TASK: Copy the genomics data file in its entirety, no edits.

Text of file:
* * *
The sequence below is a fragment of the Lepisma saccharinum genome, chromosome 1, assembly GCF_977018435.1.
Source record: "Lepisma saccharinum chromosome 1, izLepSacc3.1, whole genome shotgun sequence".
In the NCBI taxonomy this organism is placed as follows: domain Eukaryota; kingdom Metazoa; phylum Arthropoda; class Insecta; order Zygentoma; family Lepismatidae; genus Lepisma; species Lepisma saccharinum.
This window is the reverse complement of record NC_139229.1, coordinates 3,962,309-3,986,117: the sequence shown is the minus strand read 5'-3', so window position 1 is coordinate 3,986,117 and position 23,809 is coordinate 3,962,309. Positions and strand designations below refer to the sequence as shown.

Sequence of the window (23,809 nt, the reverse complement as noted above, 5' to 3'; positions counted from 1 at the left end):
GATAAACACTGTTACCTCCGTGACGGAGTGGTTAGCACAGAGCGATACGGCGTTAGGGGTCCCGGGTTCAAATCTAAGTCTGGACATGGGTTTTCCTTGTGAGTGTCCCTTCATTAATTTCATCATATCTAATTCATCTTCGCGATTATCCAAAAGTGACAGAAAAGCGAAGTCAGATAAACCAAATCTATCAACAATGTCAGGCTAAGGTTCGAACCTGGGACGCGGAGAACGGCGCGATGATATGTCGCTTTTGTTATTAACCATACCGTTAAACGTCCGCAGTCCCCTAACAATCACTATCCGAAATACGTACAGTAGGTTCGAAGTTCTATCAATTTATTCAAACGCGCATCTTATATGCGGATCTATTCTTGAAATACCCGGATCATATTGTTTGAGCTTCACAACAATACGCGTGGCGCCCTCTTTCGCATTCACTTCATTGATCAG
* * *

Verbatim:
The sequence below is a fragment of the Lepisma saccharinum genome, chromosome 1, assembly GCF_977018435.1.
Source record: "Lepisma saccharinum chromosome 1, izLepSacc3.1, whole genome shotgun sequence".
In the NCBI taxonomy this organism is placed as follows: domain Eukaryota; kingdom Metazoa; phylum Arthropoda; class Insecta; order Zygentoma; family Lepismatidae; genus Lepisma; species Lepisma saccharinum.
This window is the reverse complement of record NC_139229.1, coordinates 3,962,309-3,986,117: the sequence shown is the minus strand read 5'-3', so window position 1 is coordinate 3,986,117 and position 23,809 is coordinate 3,962,309. Positions and strand designations below refer to the sequence as shown.

Sequence of the window (23,809 nt, the reverse complement as noted above, 5' to 3'; positions counted from 1 at the left end):
GATAAACACTGTTACCTCCGTGACGGAGTGGTTAGCACAGAGCGATACGGCGTTAGGGGTCCCGGGTTCAAATCTAAGTCTGGACATGGGTTTTCCTTGTGAGTGTCCCTTCATTAATTTCATCATATCTAATTCATCTTCGCGATTATCCAAAAGTGACAGAAAAGCGAAGTCAGATAAACCAAATCTATCAACAATGTCAGGCTAAGGTTCGAACCTGGGACGCGGAGAACGGCGCGATGATATGTCGCTTTTGTTATTAACCATACCGTTAAACGTCCGCAGTCCCCTAACAATCACTATCCGAAATACGTACAGTAGGTTCGAAGTTCTATCAATTTATTCAAACGCGCATCTTATATGCGGATCTATTCTTGAAATACCCGGATCATATTGTTTGAGCTTCACAACAATACGCGTGGCGCCCTCTTTCGCATTCACTTCATTGATCAG